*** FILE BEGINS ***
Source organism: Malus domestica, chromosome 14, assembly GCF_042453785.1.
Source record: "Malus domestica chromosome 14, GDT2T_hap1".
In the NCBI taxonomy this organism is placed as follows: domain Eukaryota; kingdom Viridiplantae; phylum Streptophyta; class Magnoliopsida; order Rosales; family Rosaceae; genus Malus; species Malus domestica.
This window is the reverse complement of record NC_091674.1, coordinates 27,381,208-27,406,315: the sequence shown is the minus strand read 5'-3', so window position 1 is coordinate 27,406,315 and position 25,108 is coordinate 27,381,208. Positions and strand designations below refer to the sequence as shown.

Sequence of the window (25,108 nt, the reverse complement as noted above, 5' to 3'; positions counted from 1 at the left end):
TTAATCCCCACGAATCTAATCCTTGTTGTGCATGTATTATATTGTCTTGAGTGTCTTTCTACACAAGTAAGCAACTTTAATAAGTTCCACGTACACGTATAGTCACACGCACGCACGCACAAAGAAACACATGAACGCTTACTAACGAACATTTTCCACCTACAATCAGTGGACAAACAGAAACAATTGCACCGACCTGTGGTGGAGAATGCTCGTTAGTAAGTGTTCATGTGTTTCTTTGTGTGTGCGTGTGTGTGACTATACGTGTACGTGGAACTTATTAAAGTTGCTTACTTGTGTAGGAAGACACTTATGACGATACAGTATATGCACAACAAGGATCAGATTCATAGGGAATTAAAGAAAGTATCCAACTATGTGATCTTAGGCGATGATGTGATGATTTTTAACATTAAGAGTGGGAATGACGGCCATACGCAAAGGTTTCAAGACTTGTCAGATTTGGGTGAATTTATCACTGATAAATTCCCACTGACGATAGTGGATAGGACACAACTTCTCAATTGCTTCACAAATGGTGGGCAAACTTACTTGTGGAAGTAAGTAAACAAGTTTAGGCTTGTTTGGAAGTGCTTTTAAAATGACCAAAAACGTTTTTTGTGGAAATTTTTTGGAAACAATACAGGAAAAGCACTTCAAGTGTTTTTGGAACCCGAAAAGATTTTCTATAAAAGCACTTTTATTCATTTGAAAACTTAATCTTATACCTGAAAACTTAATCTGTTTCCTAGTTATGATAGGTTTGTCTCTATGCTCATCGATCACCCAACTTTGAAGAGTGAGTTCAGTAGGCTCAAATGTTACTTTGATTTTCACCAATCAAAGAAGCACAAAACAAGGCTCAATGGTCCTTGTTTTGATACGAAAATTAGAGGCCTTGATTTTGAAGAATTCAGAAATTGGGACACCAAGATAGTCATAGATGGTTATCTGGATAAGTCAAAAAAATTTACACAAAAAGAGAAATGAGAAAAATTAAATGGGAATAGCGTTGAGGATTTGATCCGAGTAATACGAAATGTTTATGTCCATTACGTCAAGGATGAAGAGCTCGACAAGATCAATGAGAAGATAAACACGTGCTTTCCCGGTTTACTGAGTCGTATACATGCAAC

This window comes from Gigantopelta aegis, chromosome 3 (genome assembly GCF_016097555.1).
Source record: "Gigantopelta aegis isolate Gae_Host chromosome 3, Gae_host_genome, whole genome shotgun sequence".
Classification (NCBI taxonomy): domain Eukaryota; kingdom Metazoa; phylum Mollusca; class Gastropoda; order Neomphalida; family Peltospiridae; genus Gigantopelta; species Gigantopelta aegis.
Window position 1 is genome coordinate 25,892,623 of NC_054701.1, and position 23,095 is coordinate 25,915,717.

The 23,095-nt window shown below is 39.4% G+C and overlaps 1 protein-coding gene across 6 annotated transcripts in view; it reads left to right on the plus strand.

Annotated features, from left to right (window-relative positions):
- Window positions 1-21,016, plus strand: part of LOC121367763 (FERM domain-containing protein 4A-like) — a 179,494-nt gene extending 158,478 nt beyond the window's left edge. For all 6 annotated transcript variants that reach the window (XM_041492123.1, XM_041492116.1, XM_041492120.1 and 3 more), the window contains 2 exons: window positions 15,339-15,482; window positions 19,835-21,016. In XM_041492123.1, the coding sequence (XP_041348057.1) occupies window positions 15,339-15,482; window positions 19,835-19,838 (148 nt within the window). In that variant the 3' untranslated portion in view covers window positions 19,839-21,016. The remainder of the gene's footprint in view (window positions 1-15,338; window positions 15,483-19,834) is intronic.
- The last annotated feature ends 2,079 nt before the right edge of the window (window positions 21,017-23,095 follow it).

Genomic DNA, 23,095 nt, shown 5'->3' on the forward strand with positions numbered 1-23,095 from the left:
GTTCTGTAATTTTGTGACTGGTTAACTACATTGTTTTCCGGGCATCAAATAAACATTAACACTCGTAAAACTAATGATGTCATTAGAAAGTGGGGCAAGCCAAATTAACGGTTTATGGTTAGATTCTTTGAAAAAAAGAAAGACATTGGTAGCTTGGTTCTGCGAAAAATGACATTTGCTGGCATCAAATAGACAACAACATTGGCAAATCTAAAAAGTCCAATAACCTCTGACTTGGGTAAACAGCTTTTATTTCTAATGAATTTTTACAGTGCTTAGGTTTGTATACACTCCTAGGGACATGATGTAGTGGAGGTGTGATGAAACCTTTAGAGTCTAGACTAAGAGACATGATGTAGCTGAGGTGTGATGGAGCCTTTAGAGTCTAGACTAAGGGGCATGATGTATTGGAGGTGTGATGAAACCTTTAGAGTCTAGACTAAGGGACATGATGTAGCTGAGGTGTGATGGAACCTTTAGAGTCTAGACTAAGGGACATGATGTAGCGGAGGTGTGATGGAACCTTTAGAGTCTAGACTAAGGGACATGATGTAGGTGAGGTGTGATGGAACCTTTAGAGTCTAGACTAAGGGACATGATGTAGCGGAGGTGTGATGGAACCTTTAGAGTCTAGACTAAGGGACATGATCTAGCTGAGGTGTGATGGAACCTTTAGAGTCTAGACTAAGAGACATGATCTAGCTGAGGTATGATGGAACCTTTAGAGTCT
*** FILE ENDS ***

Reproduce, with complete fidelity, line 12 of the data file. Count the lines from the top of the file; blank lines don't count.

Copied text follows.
Annotated features, from left to right (window-relative positions):